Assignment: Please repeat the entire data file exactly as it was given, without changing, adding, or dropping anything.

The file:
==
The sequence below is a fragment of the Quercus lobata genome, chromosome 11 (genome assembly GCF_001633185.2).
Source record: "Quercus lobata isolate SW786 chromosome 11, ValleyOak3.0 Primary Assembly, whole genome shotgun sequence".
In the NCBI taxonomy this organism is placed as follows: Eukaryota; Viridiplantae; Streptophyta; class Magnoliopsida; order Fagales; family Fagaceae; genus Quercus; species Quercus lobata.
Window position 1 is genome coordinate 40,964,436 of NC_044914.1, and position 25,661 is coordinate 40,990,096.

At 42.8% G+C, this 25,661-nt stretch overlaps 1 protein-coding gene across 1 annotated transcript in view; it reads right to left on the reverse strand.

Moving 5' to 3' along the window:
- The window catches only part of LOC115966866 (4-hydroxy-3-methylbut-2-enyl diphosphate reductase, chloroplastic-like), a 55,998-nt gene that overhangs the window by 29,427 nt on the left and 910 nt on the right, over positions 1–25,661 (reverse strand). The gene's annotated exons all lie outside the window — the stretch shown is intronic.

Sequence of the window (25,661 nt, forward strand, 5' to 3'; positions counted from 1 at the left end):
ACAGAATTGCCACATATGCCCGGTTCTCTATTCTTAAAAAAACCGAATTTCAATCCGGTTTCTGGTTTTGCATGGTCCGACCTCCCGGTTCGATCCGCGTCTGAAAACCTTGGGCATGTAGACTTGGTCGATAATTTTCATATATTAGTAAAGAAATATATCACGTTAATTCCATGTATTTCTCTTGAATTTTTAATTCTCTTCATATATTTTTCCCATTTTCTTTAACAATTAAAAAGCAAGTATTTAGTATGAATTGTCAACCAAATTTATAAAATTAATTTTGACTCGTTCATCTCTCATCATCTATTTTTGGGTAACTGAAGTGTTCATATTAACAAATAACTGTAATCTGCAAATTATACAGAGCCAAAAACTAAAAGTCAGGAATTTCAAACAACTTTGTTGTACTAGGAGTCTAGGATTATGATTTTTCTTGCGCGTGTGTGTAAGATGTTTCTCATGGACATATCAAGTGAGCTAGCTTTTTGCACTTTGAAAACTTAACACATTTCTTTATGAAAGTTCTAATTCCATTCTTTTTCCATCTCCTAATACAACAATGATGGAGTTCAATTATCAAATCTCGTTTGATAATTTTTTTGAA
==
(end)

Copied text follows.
The sequence below is a fragment of the Quercus lobata genome, chromosome 11 (genome assembly GCF_001633185.2).
Source record: "Quercus lobata isolate SW786 chromosome 11, ValleyOak3.0 Primary Assembly, whole genome shotgun sequence".
In the NCBI taxonomy this organism is placed as follows: Eukaryota; Viridiplantae; Streptophyta; class Magnoliopsida; order Fagales; family Fagaceae; genus Quercus; species Quercus lobata.
Window position 1 is genome coordinate 40,964,436 of NC_044914.1, and position 25,661 is coordinate 40,990,096.

At 42.8% G+C, this 25,661-nt stretch overlaps 1 protein-coding gene across 1 annotated transcript in view; it reads right to left on the reverse strand.

Moving 5' to 3' along the window:
- The window catches only part of LOC115966866 (4-hydroxy-3-methylbut-2-enyl diphosphate reductase, chloroplastic-like), a 55,998-nt gene that overhangs the window by 29,427 nt on the left and 910 nt on the right, over positions 1–25,661 (reverse strand). The gene's annotated exons all lie outside the window — the stretch shown is intronic.

Sequence of the window (25,661 nt, forward strand, 5' to 3'; positions counted from 1 at the left end):
ACAGAATTGCCACATATGCCCGGTTCTCTATTCTTAAAAAAACCGAATTTCAATCCGGTTTCTGGTTTTGCATGGTCCGACCTCCCGGTTCGATCCGCGTCTGAAAACCTTGGGCATGTAGACTTGGTCGATAATTTTCATATATTAGTAAAGAAATATATCACGTTAATTCCATGTATTTCTCTTGAATTTTTAATTCTCTTCATATATTTTTCCCATTTTCTTTAACAATTAAAAAGCAAGTATTTAGTATGAATTGTCAACCAAATTTATAAAATTAATTTTGACTCGTTCATCTCTCATCATCTATTTTTGGGTAACTGAAGTGTTCATATTAACAAATAACTGTAATCTGCAAATTATACAGAGCCAAAAACTAAAAGTCAGGAATTTCAAACAACTTTGTTGTACTAGGAGTCTAGGATTATGATTTTTCTTGCGCGTGTGTGTAAGATGTTTCTCATGGACATATCAAGTGAGCTAGCTTTTTGCACTTTGAAAACTTAACACATTTCTTTATGAAAGTTCTAATTCCATTCTTTTTCCATCTCCTAATACAACAATGATGGAGTTCAATTATCAAATCTCGTTTGATAATTTTTTTGAA